In this talk, a recent investigation, jointly undertaken with Shirshendu Ganguly, of a natural dynamics for a model of planar last passage percolation will be discussed. Robust probabilistic and geometric technique permits a very quantified analysis of the presence of close rivals in energy to the ground state for the static version of the model; consequently, the order of the scale that heralds the transition from stability to chaos for the dynamical model is identified. The tools that drive the investigation include harmonic analytic technique present in Chatterjee's work, and the use of Brownian Gibbs resampling analysis for random ensembles of curves naturally associated to last passage percolation via the Robinson-Schensted-Knuth correspondence. 
  • Yuriy Nemish, UCSD. Rational Functions of Random Matrices and Scattering in Quantum Dots: The random matrix model of transport in quantum dots was introduced and developed in the late 80's and early 90's of the last century and is among the most prominent examples of using random matrix techniques to study open quantum systems. In one of their celebrated series of papers, Beenakker and Brouwer considered a quantum dot of size M with a small number N of scattering channels. By using a self-adjoint random matrix with independent Gaussian entries as a model for the Hamiltonian of the quantum dot, they derived an explicit formula for the density of the transmission eigenvalues in the large M limit.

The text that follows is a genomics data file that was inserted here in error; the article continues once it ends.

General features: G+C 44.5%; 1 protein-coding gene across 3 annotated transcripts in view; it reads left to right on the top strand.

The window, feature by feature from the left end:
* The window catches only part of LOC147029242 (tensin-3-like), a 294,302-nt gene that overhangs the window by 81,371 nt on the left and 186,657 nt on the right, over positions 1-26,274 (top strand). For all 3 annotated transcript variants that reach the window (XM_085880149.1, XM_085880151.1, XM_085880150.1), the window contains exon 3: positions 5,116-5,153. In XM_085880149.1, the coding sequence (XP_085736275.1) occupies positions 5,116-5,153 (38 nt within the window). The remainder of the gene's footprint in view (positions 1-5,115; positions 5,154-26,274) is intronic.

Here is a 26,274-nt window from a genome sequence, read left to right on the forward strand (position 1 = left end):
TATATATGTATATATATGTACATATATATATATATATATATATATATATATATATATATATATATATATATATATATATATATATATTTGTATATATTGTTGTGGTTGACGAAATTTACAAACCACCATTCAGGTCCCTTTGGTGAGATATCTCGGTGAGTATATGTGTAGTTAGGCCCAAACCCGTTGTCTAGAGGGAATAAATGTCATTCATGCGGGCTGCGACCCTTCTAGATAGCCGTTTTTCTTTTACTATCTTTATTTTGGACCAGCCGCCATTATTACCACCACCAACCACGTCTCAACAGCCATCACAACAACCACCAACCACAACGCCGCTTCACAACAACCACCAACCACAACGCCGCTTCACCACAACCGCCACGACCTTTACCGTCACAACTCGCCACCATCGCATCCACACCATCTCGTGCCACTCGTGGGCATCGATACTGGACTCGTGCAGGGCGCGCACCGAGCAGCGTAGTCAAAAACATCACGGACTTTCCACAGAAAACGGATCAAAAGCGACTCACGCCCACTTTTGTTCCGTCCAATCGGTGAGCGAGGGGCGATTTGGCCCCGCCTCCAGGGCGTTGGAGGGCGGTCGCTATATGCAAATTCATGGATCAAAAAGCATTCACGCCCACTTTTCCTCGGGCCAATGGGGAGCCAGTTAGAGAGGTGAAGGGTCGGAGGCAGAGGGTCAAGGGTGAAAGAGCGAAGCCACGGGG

We revisit this problem allowing for (i) arbitrary ratios r := N/M between the number of scattering channels and the size of the quantum dot, and (ii) general (not necessarily Gaussian) distributions for the matrix entries of the Hamiltonian. In the regime where r approaches zero, we recover Beenakker's formula. In the other regimes, we analyze the singularities of the density at zero and full transmission. To access this level of generality, we develop the theory of global and local laws for the spectral density of a large class of noncommutative rational expressions in large random matrices with i.i.d. entries.This is a joint work with Laszlo Erdös and Torben Krüger.
  • Persi Diaconis, Stanford University. Gambler's Ruin with Three Gamblers: Consider three gamblers with initial capital A,B,C. Each time, a pair is chosen (uniformly at random) and then a fair coin is flipped and 1$ transferred in the usual way. Eventually one of them hits zero and the game continues with the remaining two until one of them winds up with all the cash. This determines an elimination order (eg 312 means gambler three is eliminated first, followed by one leaving two with all). In joint work with Kelsey Houston-Edwards,Laurent Saloff-Coste and Stew Ethier we have been working at getting good approximations for this type of problem. For example, how do things go for 312 when A=B=1, C=N-2 (when N is large). It's small, asymptotic to const/N^3. We can't do the parallel result for four gamblers.
       The math involves some sophisticated geometric analysis (John and inner uniform domains, Whitney covers and Carlesson estimates). Getting the math to match exact computations is a whole other challenge. These questions are important in Tournament poker games where outcomes are determined by chip counts (eg A,B,C) but the reward to the winning player is a fixed prize. We were set upon this question by poker legend Chris Ferguson.